Media professionals, educators and students came together on Friday to discuss the new broadcast journalism module developed by the NCTJ for the Diploma in Journalism.
Tutors from centres across the UK, and industry representatives from ITV and Sky, were among those who attended a seminar at ITV London Television Centre to debate the latest specialist option to be offered as part of the NCTJ’s Diploma in Journalism.
Catherine Houlihan, head of news at ITV Anglia and NCTJ chief examiner for broadcast journalism, chaired the event and led the open forum where tutors were given the opportunity to share ideas, seek advice, and discuss issues concerning the broadcast option with other tutors, NCTJ examiners and employers.
She said: “An NCTJ qualification means a safe pair of hands and a solid grounding in journalism. The diploma now provides a national standard and benchmark for entry-level broadcast journalism trainees.”
“The development of this module builds on the multi-platform skills in the diploma to provide trainee broadcast journalists with the skills required in today’s TV/radio newsrooms.”
Dave Betts, news editor at Sky News, described the introduction of a broadcast module as “absolutely fantastic”. He added employers wanted to know trainee journalists had been taught “the basics”, such as interview techniques and Ofcom regulations.
Award-winning broadcaster and lecturer in broadcast journalism at the University of Kent, Richard Pendry, told delegates of his experience piloting the course. “We think the fact that students need to achieve such a high standard makes the NCTJ option valuable for both students and employers,” he said.
The University of Ulster, Salford University and the University of Sussex in partnership with Brighton Journalist Works also piloted the module with students on their NCTJ-accredited courses.
Mark Longhurst, Sky News presenter and lecturer in broadcast journalism at the University of Sussex, commended the “flexible approach” to the delivery of the module. "Broadcasting is a fast-moving and demanding industry with new challenges presented constantly to both employer and the prospective journalist,” he said. “The involvement of the NCTJ in training broadcast journalists has brought their experience and expertise to the sector.”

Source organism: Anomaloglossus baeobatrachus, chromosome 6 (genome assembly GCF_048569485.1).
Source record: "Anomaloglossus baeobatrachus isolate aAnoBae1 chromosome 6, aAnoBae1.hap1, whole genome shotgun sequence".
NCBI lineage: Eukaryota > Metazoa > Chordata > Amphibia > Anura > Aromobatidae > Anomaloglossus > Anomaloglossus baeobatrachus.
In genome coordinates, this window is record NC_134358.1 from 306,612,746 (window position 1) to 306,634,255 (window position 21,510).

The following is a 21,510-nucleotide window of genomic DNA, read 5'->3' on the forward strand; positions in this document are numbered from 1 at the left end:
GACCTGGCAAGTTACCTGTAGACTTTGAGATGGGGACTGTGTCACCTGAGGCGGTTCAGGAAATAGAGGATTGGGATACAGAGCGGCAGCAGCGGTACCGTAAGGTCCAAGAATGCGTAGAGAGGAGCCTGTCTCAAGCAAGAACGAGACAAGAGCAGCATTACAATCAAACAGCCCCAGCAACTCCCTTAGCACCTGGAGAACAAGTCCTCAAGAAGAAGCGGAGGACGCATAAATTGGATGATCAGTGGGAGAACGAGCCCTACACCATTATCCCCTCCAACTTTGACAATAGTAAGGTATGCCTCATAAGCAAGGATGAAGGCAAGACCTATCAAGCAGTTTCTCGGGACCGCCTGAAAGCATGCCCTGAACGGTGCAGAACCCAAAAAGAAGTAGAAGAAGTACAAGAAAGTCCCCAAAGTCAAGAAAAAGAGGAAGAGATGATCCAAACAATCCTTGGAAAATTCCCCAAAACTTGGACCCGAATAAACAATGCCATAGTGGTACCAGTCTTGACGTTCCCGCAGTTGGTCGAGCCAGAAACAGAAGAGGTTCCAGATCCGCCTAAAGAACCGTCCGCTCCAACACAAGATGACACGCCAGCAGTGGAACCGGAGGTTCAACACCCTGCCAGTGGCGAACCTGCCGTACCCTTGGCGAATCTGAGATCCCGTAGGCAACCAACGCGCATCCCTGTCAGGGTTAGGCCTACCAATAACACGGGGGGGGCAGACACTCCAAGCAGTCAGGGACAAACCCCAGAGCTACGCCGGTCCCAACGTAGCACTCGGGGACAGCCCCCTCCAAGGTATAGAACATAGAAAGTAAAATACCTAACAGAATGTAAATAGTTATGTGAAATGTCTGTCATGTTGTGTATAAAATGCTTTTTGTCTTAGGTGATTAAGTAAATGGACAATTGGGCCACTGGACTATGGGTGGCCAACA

The NCTJ also invited MA student Alex Williams, who studied the module at the University of Sussex, to share his and his fellow students’ experience with delegates.
“The NCTJ broadcast journalism module was enjoyable and covered the key skills needed to work in a competitive industry. The exams were tough and rigorous, as I expected for the NCTJ, and this course has given me the knowledge and confidence to pursue a career in broadcast journalism,” he said.
Delegates debated a range of topical issues including course content, exam material and marking criteria.
The double module covers all aspects of TV and radio journalism and is designed to equip students with the essential skills to work as trainees in broadcast newsrooms. It must be studied alongside the core journalism skills of the diploma including reporting and newsgathering skills, essential media law, essential public affairs, shorthand and portfolio.
Images: Mark Longhurst (above) and Alex Williams (below)